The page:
In the third part of my course, I use books such as Arend
Lijphart's Democracy in Plural Societies: A Comparative Exploration
and Horowitz's Ethnic Groups in Conflict and A Democratic
South Africa? to introduce students to the toolkit of policies
that can be used to solve ethnic conflicts. Lijphart identifies
four policiesan inclusive "grand coalition,"
a minority veto, cultural autonomy, and ethnic proportionalitythat
together he believes have prevented violence in states such
as Malaysia and Switzerland, and that can prevent ethnic violence
elsewhere. Horowitz, on the other hand, believes that Lijphart's
policies underestimate the degree to which ethnic identities
are constantly changing. In Ethnic Groups in Conflict, he
identifies several electoral and constitutional mechanisms,
such as the alternative vote system, that he thinks are more
likely to moderate ethnic conflicts and encourage inter-ethnic
Although the suggestions I have offered here relate to a
course on ethnic violence, the course framework I suggestanalyze
the identities, see how the state has made things better or
worse, and then choose policies to make things bettercan
easily be adapted for courses that deal with other types of
violence. In a course examining violent crime, for example,
it seems natural to start with books that lay out general
theories of violence, such as David Courtwright's Violent
Land, which offers a gendered explanation for the prevalence
of violence on the American frontier and in inner cities.
In the second part of the course we could then move on to
such works as Dane Archer and Rosemary Gartner's Violence
in Cross-National Perspective, which present comparative data
that tends to undermine the simple theories presented in the
first part of the course. Finally, in the third segment of
the course I might assign James Q. Wilson's Thinking about
Crime, which emphasizes the importance of city-level policing
and sentencing policies in explaining why similar cities have
very different levels of violence.
In teaching about violence, my objective is always to give
my students a sense that violence is not normal, and that
the conflicts they see reported on TV or in the press are
not a permanent feature of human existence, but the result
of political processes that can and ought to be changed. I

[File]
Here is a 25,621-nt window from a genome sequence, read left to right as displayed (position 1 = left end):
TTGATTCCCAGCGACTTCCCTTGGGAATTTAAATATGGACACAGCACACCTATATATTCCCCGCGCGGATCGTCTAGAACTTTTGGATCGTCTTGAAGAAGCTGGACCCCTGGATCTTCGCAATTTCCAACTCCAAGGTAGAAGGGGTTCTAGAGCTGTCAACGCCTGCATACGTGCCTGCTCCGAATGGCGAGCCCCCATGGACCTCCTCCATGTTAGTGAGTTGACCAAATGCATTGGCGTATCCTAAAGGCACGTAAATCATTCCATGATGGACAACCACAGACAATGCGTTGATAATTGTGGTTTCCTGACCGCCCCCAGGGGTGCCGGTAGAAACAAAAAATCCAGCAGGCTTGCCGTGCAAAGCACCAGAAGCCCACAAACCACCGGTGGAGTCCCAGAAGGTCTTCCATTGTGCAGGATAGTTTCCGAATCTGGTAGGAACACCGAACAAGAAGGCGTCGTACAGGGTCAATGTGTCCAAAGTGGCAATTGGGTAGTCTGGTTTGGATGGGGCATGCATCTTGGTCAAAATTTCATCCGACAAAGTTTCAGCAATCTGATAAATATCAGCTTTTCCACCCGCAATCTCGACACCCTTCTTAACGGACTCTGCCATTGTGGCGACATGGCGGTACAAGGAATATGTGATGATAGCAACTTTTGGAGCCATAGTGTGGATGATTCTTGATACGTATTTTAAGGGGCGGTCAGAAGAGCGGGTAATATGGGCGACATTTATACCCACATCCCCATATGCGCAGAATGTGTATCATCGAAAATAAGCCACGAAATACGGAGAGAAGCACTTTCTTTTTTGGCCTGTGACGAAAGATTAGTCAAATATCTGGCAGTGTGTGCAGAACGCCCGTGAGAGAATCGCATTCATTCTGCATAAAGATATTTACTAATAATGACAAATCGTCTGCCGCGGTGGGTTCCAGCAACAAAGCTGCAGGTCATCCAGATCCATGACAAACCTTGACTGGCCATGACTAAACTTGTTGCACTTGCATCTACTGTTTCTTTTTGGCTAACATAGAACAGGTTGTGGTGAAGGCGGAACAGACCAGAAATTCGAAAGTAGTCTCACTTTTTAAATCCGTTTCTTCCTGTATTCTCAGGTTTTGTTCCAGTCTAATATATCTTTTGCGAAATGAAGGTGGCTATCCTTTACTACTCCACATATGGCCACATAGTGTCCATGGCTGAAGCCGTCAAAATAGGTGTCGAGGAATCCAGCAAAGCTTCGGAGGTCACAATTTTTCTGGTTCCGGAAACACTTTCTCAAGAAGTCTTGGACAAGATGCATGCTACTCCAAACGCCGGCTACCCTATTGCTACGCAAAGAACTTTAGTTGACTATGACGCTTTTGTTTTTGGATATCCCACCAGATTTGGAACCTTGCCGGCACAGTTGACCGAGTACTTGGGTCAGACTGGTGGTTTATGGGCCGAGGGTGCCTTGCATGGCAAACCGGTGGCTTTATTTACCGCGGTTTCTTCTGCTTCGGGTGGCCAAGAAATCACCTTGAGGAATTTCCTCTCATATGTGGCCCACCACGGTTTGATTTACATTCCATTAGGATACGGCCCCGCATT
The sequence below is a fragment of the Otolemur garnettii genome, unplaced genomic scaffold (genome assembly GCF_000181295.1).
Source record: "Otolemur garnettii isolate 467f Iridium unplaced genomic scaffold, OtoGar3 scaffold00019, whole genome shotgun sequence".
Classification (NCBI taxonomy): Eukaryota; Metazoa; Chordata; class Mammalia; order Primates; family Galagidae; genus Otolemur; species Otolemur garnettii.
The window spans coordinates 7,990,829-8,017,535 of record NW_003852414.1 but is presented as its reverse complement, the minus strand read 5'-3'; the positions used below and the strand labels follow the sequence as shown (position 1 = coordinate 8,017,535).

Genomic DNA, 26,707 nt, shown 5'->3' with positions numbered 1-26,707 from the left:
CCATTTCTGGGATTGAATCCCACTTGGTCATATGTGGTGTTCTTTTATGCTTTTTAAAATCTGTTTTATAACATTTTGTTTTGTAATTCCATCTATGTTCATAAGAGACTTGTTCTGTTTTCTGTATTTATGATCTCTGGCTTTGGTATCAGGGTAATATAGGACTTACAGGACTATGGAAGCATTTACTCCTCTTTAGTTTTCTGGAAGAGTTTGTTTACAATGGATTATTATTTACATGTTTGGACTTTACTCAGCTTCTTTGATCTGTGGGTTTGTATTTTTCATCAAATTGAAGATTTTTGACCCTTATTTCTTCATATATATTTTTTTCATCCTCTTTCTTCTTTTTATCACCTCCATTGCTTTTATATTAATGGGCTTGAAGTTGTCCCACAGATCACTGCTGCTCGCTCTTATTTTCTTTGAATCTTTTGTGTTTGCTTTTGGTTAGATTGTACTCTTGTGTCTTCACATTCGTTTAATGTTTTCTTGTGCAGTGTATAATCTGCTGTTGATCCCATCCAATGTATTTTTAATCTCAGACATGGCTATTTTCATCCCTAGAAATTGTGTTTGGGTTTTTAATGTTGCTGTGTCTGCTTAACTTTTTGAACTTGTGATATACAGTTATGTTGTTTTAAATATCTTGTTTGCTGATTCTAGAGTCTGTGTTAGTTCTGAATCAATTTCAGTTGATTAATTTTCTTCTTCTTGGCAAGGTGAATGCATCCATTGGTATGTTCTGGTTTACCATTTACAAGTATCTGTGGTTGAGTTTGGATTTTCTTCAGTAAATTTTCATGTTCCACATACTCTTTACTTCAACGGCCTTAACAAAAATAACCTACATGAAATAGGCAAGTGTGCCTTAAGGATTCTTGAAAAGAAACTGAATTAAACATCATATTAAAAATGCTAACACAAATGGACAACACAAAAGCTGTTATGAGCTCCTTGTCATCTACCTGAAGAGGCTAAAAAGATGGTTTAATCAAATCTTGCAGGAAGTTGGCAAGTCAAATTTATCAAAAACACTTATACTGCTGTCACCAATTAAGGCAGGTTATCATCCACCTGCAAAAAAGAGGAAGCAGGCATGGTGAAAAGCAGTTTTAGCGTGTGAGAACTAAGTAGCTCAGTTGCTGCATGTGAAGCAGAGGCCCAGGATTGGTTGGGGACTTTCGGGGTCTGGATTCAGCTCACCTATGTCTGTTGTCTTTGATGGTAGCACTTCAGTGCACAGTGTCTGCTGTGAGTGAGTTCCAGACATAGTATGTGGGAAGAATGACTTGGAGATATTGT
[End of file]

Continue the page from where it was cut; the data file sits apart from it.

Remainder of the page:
get this point across partly by making every course I teach
explicitly comparative and historical, so that students can
see that the same social problems lead to violence in some
countries at some times, but not in others. But the best way
of getting students to think creatively about the causes of
violence, I have found, is to ask them to write a term paper
in which they diagnose and "solve" their own violent
conflict. In my course on ethnic conflict, I ask my students
to write a 25-page paper in which they can analyze any ethnic
conflict they choose. My only requirement is that they: a)
describe the role of the state in creating the groups that
are involved in violence; b) assess the ways in which the
state has, historically, intensified or helped resolve the
conflict; c) put forward and justify their own recommendations
on how best to solve the conflict in question, using the toolkit
of policies covered in the third part of the course. Many
of my students are immigrants, or the children of immigrants,
and one of the most rewarding aspects of teaching has been
to see them re-examine conflicts in their countries of origin
using new and more hopeful lenses that they have acquired
in the class.
Allport, Gordon W. 1954. The Nature of Prejudice. Reading,
Mass.: Addison Wesley.
Archer, Dane, and Rosemary Gartner. 1984. Violence and Crime
in Cross-National Perspective. New Haven: Yale University
Bartlett, Robert. 1993. The Making of Europe: Conquest, Colonization
and Cultural Change, 950-1350. Princeton: Princeton University
Courtwright, David. 1996. Violent Land: Single Men and Social
Disorder from the Frontier to the Inner City. Cambridge, Mass.:
Harvard University Press.
Eaton, Richard. 1993. The Rise of Islam and the Bengal Frontier,
1204-1760. Delhi: Oxford University Press.
Horowitz, Donald L. 1985. Ethnic Groups in Conflict. Berkeley:
University of California Press.
Horowitz, Donald L. 1992. A Democratic South Africa?: Constitutional
Engineering in a Divided Society. Berkeley: University of
Katzenstein, Mary, and Myron Weiner. 1981. India's Preferential
Policies: Migrants, the Middle Classes, and Ethnic Equality.
Chicago: University of Chicago Press.
Lijphart, Arend. 1977. Democracy in Plural Societies: A Comparative
Exploration. New Haven: Yale University Press.
Nirenberg, David. 1996. Communities of Violence: Persecution
of Minorities in the Middle Ages. Princeton: Princeton University
Wilson, James Q. 1985. Thinking about Crime. 2nd ed. New
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